a. Tea-house Trek

Tea-house trek is commonly done throughout Nepal, which is accessed by staying and lodging in locally available lodges on the trail. The cost of tea-house trekking is lower than organized treks, and can be done at anytime of the year with less or no planning.

Some of the advantages of tea-house trek are;

  • Socializing with fellow trekkers and locals.
  • Relishing locally prepared meals.
  • Sleeping inside a room with a bed and blankets.
  • Suits intrepid trekkers.

b. Camping (Organized)

Camping at Ama Dablam base camp

Camping at Ama Dablam base camp

Camping or organized trek is conducted mainly in least explored or remote trails of Nepal. Generally, conducted for a group with 2 or more people, camping in not necessary in popular trek trails such as; Annapurna, Everest and Langtang, which boasts numbers of established tea-houses and other options.

K. Regarding Seasons & Temperature

a. Seasons

There are 4 different types of season in Nepal; Spring, Summer/Monsoon, Autumn and Winter, where, Spring (Pre-monsoon) and Autumn (Post-monsoon) are considered the best seasons for trekking.

Most of the trekkers consider taking a trip during post-monsoon (clear weather and clean trails), therefore, raising the inflow of tourists and traffic on the popular trek trails. (Best climates in Nepal for trekking)

b. Temperature

It varies. Spring remains warm and cozy throughout Nepal, Summer/Monsoon brings rainfall, Autumn is accompanied by warm days and colder nights with some snowfall in higher altitudes and Winter is cold in lower altitudes and coldest in the higher regions with snowfalls.

Terai (the lowlands of Nepal) remains hot and dry almost throughout the year, with little rainfall during monsoon. Hills (Midlands) are generally warm, with cold during winter. Himalaya (Highlands) is cold throughout the year, but warm days are assured during Spring and Summer.

It’s also possible to trek during winter. (Read Full Article)

L. Regarding Local Currency and Payments

National currency or local currency of Nepal is Rupee [denomination: Rs.] which is equivalent to approx. US $0.010526316. Rupee is used throughout Nepal, with Indian currency prevalent in many Terai regions of Nepal.

Local trade is carried out in Rupees. You are suggested to convert your currency into local, once you arrive in Nepal, through certified Money Exchange outlets located in Kathmandu, and carry the same during the trek, as exchanging foreign currency in remote Himalaya regions can be next to impossible.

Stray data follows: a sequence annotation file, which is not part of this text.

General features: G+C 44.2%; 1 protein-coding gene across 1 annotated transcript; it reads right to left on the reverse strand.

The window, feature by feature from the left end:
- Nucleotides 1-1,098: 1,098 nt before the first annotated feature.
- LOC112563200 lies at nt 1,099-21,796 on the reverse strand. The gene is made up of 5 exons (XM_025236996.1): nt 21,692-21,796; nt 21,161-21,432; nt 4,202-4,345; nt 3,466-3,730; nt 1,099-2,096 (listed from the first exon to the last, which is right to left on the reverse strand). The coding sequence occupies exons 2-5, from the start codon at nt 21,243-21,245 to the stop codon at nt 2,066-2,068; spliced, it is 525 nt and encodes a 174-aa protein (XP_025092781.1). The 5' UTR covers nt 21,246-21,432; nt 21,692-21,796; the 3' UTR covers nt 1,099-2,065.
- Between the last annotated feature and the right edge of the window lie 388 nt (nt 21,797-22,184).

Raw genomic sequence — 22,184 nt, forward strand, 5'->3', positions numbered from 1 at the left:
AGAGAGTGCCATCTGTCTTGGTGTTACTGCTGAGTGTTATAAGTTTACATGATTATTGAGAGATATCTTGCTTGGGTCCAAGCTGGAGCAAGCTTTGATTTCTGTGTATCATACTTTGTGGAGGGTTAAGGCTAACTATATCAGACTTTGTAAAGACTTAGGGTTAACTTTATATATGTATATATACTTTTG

It’d be wrong to say that Nepal, like any other country, is safest destination for the tourists. Nepalese are kindhearted and supportive, and pleasing the foreign tourists is their foremost desire, however, there are always some worst elements in the society which pleasures on harassing and abusing others.

It’s recommended by Nepalese government to be accompanied with a guide along the trek or tour in any part of Nepal. Applying for TIMS Card (Tourists’ Information Management System) is a must while trekking. Mahabir Pun has recently launched an E-tag to help track and rescue lost trekkers, therefore, you can sign up for one too. (Read full article)

There has been instances when tourists have lost their way, found physically abused and looted, therefore, taking precautions is a must.

N. Do’s n’ Don’ts

  1. Don’t forget to take a guide as accompaniment during the trek. (Note* It’s been made compulsory by Nepalese government for tourists to be accompanied by a guide during the trek).
  2. Bring along your Camera.
  3. Buy local curios and help boost the local economy.
  4. Learn basic Nepalese words and gestures.
  5. Relish staple diet of most Nepalese, i.e. Dal Bhaat (Rice and lentils).
  6. Once arrived, do not forget to convert you currency to local (Rupees).
  7. Share, promote or talk about Nepal with your family, friends and colleagues etc.
  8. Never eat beef in front of Hindus & Buddhist because beef is strictly prohibited among both Hindus and Buddhists. Cows are sacred in Nepal.
  9. Remove your shoes or slipper while entering someone’s resident (Not applicable in the public places).

Ask the Experts?


4 thoughts on “Frequently Asked Questions (FAQ) during Trekking in Nepal

  1. Pingback: Frequently Asked Questions (FAQ) during Trekkin...

  2. Pingback: What actually happened with Rachel Burke; a Naval worker who died on Everest in 2011? | Chronicles of ADVENTURE TRAVEL

  3. Pingback: Lo que en realidad sucedió con Rachel Burke, un trabajador naval que murió en el Everest en el 2011? | Crónicas de Viajes de Aventura